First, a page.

Now that China has become a global economic power, it's beginning to throw its weight around Asia as a military power as well. That's making China's neighbors — and the United States — nervous. And for good reason. • China and its neighbors disagree over who owns hundreds of islands in East Asia's seas — and, more important, vast offshore areas around those islands that could yield oil, gas or minerals.
In the South China Sea, parts of whose waters are claimed by many nations, a Chinese-built submersible set a record last summer by diving more than 2 miles to survey the seabed and to plant a Chinese flag there. China is building a naval base on Hainan island, and Chinese patrol boats have seized Vietnamese fishing boats for fishing in disputed waters.
In the East China Sea, China and Japan have clashed over the uninhabited, Japanese-held Senkaku islands (China calls them the Diaoyu islands) and over each country's naval movements through the Miyako Strait.
The whole situation has Washington alarmed. The Chinese say they're acting to regain sovereignty over islands and waters that they contend were once theirs, stolen by foreign powers when their country was weak. (Their neighbors dispute those claims.) China wants the United States to butt out.
During a just-completed 10-day trip to China and the Pacific, I heard Chinese officials and scholars denounce the U.S. military presence in Asia with rhetoric that seemed resurrected from the Cold War.
And, in the middle of what increasingly sounds like Cold War-era saber-rattling — or, worse, the military rivalries of the late 19th century — smaller countries in East Asia are trying to figure out what it means for their future.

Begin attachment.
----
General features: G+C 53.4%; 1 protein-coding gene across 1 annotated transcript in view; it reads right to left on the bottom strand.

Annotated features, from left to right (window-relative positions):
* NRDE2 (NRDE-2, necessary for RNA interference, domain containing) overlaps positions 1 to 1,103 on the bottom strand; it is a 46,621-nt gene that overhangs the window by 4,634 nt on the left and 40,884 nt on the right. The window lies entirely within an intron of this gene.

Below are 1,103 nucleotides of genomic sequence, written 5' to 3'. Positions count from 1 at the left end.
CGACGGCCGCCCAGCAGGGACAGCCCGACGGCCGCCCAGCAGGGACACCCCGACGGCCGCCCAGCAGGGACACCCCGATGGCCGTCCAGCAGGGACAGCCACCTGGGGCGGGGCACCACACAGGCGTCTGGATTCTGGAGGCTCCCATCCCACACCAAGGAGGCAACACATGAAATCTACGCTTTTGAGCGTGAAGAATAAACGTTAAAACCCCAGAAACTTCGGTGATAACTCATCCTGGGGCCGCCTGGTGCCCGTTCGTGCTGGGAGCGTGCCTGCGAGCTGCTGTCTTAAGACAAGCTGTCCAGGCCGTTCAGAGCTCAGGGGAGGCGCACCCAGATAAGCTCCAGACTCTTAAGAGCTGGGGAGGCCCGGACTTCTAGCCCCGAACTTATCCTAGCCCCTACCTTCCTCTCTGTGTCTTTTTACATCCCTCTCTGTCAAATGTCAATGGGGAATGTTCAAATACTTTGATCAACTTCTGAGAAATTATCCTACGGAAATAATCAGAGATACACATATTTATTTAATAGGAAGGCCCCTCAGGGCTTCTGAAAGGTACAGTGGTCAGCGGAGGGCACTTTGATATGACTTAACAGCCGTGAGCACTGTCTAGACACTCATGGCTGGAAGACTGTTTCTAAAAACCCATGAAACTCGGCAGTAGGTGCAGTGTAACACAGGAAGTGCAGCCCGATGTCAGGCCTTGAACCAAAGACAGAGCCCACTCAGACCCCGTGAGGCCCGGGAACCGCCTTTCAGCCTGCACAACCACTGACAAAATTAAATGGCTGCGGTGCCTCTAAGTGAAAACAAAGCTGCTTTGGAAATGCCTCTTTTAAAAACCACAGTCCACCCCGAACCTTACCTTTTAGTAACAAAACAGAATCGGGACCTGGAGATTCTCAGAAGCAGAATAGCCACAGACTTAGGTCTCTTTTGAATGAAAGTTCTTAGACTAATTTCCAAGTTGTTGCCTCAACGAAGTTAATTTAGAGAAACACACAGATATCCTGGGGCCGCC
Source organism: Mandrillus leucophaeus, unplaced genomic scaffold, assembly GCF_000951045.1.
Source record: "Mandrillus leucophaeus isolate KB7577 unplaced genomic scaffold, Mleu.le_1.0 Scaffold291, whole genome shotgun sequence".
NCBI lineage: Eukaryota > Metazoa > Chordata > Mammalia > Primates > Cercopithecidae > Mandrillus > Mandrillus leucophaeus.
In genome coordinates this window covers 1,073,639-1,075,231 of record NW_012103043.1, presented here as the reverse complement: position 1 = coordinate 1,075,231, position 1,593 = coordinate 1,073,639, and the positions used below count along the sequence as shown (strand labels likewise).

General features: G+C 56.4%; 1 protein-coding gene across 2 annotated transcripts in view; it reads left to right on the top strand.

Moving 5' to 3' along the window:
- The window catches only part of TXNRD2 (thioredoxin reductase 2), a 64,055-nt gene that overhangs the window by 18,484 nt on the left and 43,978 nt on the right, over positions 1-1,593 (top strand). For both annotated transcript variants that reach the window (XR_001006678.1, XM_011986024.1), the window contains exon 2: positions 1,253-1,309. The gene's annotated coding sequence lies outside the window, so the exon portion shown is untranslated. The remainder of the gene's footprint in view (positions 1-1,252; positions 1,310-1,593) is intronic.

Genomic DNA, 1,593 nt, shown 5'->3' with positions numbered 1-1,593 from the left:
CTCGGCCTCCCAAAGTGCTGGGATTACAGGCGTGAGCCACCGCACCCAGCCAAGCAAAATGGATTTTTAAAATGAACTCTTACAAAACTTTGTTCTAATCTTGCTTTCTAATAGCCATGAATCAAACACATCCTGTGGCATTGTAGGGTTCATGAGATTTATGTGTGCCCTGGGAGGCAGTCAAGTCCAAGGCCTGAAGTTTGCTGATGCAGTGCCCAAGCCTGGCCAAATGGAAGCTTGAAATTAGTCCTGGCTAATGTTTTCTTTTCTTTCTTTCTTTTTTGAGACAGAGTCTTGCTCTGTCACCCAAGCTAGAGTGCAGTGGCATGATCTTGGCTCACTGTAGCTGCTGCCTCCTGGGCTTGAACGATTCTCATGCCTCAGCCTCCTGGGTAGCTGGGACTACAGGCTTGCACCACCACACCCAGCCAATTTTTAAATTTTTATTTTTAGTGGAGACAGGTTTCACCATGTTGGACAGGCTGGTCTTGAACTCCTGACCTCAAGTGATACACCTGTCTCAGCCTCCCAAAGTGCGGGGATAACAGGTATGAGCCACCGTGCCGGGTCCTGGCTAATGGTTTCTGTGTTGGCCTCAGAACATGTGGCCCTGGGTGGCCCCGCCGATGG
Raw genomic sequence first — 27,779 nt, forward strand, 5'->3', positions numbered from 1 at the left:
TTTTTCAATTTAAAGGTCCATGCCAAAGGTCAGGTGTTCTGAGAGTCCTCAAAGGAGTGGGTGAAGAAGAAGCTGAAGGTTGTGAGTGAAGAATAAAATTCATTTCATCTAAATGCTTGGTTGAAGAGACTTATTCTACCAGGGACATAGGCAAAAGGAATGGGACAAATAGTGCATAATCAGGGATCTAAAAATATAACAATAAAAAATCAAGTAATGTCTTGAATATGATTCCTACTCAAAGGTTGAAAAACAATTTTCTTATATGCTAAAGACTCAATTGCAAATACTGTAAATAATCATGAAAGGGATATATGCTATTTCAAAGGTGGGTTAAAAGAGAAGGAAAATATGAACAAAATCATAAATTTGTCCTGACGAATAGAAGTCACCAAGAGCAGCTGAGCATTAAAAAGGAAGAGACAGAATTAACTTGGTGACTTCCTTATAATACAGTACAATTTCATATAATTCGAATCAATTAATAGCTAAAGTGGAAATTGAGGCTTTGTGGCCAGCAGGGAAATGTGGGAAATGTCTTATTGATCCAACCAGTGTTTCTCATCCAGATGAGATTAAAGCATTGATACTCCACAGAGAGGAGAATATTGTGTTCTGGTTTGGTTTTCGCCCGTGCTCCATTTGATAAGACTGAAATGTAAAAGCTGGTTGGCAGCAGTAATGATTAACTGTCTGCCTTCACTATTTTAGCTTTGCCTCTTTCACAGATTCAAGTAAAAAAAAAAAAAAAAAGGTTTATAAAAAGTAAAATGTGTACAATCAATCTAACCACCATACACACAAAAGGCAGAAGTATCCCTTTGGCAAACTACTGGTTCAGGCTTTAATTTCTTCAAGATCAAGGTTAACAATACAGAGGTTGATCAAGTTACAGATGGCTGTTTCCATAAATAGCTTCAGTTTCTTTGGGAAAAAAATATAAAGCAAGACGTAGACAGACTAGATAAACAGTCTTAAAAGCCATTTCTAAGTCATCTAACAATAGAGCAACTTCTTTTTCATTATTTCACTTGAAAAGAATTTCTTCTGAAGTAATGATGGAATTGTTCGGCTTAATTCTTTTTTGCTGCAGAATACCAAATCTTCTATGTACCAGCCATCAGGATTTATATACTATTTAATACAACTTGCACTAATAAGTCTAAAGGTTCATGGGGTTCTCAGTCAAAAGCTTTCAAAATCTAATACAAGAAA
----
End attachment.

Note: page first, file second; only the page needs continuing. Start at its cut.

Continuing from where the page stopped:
Some, like Vietnam and Singapore, have asked the United States to keep a big military force in Asia to counterbalance Chinese power.
Some China-watchers suggest that Beijing's new aggressiveness in the region is evidence that the Chinese military, which tends to be hawkish, has gained new influence over foreign policy.
For now, China seems to be simply testing its neighbors — and the United States — to see what it can get away with at a time when the Obama administration has its hands full in Afghanistan. But that may turn out to be a counterproductive foreign policy. Because of China's truculence, U.S. relations with Japan, Korea and Vietnam have almost never been better.
There are signs that China is softening its stance, at least for the moment. Over the long run, though, China's new assertiveness is likely to continue. The underlying causes — growing economic power, a gnawing need for oil and mineral resources, a history of well-founded grudges against foreign imperialists, a normal dose of old-fashioned nationalism — are still there.
And when the Chinese look at us (as they do) and see a diminishing economic power and a government that's going broke, they wonder how long we're going to pay for a big, expensive fleet patrolling off their coast.
The last time a new economic power rose in Asia and acquired great-power military clout, it was the 19th century and the new power was Japan. That story turned out badly — for Japan, China and everyone else.
Managing the impact of China's rise to great-power status — and with it, the loss of our own near-monopoly over military power in the Pacific — is one of the great challenges of U.S. statecraft in our time. How the process turns out could determine whether East Asia's 21st century is marked by peace or war.
© 2010 Los Angeles Times